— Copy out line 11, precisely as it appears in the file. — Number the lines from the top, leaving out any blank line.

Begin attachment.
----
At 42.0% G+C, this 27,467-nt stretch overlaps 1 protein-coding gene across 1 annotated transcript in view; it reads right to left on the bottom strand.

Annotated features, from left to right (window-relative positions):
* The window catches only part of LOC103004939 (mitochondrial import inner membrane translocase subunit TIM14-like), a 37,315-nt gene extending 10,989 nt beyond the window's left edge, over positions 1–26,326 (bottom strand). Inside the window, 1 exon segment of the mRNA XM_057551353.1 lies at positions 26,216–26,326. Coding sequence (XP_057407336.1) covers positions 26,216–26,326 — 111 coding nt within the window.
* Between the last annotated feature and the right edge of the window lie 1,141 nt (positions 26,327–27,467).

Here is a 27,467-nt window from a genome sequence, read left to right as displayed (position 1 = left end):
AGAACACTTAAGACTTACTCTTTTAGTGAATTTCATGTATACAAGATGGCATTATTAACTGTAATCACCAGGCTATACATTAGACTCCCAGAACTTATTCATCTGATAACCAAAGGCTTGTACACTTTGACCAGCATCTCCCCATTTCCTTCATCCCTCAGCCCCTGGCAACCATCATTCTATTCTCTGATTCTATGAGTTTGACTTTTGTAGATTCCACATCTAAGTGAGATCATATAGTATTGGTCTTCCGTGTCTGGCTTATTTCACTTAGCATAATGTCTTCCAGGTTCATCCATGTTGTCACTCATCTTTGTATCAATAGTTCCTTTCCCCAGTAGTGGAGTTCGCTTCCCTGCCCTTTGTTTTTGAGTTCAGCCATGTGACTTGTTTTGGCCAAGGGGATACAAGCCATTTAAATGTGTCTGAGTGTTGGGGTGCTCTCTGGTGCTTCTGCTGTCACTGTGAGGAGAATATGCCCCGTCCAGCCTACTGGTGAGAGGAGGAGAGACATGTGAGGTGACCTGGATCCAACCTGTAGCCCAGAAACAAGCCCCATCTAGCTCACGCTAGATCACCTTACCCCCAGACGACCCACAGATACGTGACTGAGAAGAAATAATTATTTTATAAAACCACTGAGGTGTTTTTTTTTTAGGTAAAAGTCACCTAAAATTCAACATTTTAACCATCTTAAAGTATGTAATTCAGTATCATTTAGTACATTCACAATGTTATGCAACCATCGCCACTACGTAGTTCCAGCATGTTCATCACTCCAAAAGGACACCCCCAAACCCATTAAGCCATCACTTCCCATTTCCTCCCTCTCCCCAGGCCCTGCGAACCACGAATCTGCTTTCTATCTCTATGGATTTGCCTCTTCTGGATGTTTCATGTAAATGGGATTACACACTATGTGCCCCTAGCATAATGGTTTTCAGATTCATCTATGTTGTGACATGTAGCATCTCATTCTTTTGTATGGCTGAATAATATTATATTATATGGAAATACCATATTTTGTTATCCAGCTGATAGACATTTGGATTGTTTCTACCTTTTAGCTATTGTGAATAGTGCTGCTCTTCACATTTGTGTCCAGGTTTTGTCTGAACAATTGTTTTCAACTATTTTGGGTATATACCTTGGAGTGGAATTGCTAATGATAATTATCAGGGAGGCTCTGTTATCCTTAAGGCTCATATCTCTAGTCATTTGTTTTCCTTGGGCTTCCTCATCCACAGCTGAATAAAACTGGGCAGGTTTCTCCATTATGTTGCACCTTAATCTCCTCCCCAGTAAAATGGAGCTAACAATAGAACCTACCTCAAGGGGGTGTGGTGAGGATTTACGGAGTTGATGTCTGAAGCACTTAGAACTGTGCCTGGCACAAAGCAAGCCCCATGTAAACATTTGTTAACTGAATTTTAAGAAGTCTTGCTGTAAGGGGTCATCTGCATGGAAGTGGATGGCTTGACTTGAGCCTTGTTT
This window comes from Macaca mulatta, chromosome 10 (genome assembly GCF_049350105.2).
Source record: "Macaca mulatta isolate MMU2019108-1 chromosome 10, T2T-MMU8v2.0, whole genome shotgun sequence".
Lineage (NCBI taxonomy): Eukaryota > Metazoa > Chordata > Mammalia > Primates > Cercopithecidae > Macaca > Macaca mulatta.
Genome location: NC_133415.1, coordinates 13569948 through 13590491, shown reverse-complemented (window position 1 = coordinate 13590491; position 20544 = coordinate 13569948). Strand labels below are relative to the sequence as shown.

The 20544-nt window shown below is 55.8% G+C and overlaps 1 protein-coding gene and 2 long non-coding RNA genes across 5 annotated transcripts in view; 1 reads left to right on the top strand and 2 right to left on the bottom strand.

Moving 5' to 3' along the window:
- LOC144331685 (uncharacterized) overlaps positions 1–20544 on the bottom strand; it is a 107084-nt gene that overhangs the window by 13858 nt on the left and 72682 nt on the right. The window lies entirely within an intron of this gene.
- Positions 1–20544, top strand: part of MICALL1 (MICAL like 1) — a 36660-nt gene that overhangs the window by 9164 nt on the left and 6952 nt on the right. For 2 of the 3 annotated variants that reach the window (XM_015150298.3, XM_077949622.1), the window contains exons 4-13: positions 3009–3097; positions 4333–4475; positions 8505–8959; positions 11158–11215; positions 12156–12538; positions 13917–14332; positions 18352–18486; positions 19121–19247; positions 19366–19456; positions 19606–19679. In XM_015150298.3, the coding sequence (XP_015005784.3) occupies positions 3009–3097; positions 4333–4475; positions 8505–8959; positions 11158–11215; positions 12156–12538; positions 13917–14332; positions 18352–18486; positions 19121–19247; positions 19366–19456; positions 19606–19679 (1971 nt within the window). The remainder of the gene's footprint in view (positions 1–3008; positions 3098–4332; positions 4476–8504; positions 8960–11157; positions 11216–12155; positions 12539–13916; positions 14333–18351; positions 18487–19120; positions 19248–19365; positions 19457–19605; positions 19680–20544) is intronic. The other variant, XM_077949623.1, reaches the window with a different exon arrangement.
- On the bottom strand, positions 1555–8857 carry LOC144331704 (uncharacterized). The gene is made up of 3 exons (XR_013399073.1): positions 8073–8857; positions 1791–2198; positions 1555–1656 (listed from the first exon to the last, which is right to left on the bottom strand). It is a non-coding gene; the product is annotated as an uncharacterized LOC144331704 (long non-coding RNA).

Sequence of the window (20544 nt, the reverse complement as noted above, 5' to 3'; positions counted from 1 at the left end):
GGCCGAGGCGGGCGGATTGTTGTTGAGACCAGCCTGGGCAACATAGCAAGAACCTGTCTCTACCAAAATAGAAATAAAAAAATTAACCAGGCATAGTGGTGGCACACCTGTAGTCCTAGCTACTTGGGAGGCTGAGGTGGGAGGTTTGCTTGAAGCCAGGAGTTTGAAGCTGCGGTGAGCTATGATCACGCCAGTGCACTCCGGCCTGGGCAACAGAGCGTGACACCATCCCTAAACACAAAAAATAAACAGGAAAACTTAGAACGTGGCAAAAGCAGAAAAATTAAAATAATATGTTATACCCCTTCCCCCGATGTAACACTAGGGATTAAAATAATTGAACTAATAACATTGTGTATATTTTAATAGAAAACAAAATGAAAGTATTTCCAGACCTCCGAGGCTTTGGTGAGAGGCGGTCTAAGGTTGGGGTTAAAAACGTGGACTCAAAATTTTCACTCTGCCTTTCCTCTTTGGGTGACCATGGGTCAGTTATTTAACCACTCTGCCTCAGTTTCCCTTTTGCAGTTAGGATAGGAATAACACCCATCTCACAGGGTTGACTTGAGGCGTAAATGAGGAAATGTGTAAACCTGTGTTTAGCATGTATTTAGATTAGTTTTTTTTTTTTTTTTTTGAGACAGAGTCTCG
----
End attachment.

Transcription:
The 20544-nt window shown below is 55.8% G+C and overlaps 1 protein-coding gene and 2 long non-coding RNA genes across 5 annotated transcripts in view; 1 reads left to right on the top strand and 2 right to left on the bottom strand.